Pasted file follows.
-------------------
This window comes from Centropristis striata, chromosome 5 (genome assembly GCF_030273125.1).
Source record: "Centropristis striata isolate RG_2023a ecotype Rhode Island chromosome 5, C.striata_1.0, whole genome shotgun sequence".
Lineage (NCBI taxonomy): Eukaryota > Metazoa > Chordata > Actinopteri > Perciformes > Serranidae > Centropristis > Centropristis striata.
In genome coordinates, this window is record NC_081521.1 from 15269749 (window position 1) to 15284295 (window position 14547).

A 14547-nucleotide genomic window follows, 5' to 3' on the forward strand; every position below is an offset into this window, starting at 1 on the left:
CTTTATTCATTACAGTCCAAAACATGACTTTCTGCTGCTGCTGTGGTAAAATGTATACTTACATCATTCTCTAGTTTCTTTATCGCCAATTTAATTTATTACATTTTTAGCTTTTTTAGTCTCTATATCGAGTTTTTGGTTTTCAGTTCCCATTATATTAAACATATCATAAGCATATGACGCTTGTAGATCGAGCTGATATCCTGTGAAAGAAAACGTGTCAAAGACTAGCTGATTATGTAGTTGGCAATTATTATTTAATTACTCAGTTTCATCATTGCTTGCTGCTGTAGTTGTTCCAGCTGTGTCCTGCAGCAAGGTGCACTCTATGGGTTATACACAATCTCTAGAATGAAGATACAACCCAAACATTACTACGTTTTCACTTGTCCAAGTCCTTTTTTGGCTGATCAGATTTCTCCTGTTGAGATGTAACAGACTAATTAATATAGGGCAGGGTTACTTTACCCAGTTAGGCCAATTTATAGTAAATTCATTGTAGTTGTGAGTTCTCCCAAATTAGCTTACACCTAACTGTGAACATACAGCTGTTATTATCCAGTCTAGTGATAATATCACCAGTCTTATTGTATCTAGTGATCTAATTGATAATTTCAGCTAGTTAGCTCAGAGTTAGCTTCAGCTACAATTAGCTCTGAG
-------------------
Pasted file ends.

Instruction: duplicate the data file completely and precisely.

This window comes from Centropristis striata, chromosome 5 (genome assembly GCF_030273125.1).
Source record: "Centropristis striata isolate RG_2023a ecotype Rhode Island chromosome 5, C.striata_1.0, whole genome shotgun sequence".
Lineage (NCBI taxonomy): Eukaryota > Metazoa > Chordata > Actinopteri > Perciformes > Serranidae > Centropristis > Centropristis striata.
In genome coordinates, this window is record NC_081521.1 from 15269749 (window position 1) to 15284295 (window position 14547).

A 14547-nucleotide genomic window follows, 5' to 3' on the forward strand; every position below is an offset into this window, starting at 1 on the left:
CTTTATTCATTACAGTCCAAAACATGACTTTCTGCTGCTGCTGTGGTAAAATGTATACTTACATCATTCTCTAGTTTCTTTATCGCCAATTTAATTTATTACATTTTTAGCTTTTTTAGTCTCTATATCGAGTTTTTGGTTTTCAGTTCCCATTATATTAAACATATCATAAGCATATGACGCTTGTAGATCGAGCTGATATCCTGTGAAAGAAAACGTGTCAAAGACTAGCTGATTATGTAGTTGGCAATTATTATTTAATTACTCAGTTTCATCATTGCTTGCTGCTGTAGTTGTTCCAGCTGTGTCCTGCAGCAAGGTGCACTCTATGGGTTATACACAATCTCTAGAATGAAGATACAACCCAAACATTACTACGTTTTCACTTGTCCAAGTCCTTTTTTGGCTGATCAGATTTCTCCTGTTGAGATGTAACAGACTAATTAATATAGGGCAGGGTTACTTTACCCAGTTAGGCCAATTTATAGTAAATTCATTGTAGTTGTGAGTTCTCCCAAATTAGCTTACACCTAACTGTGAACATACAGCTGTTATTATCCAGTCTAGTGATAATATCACCAGTCTTATTGTATCTAGTGATCTAATTGATAATTTCAGCTAGTTAGCTCAGAGTTAGCTTCAGCTACAATTAGCTCTGAG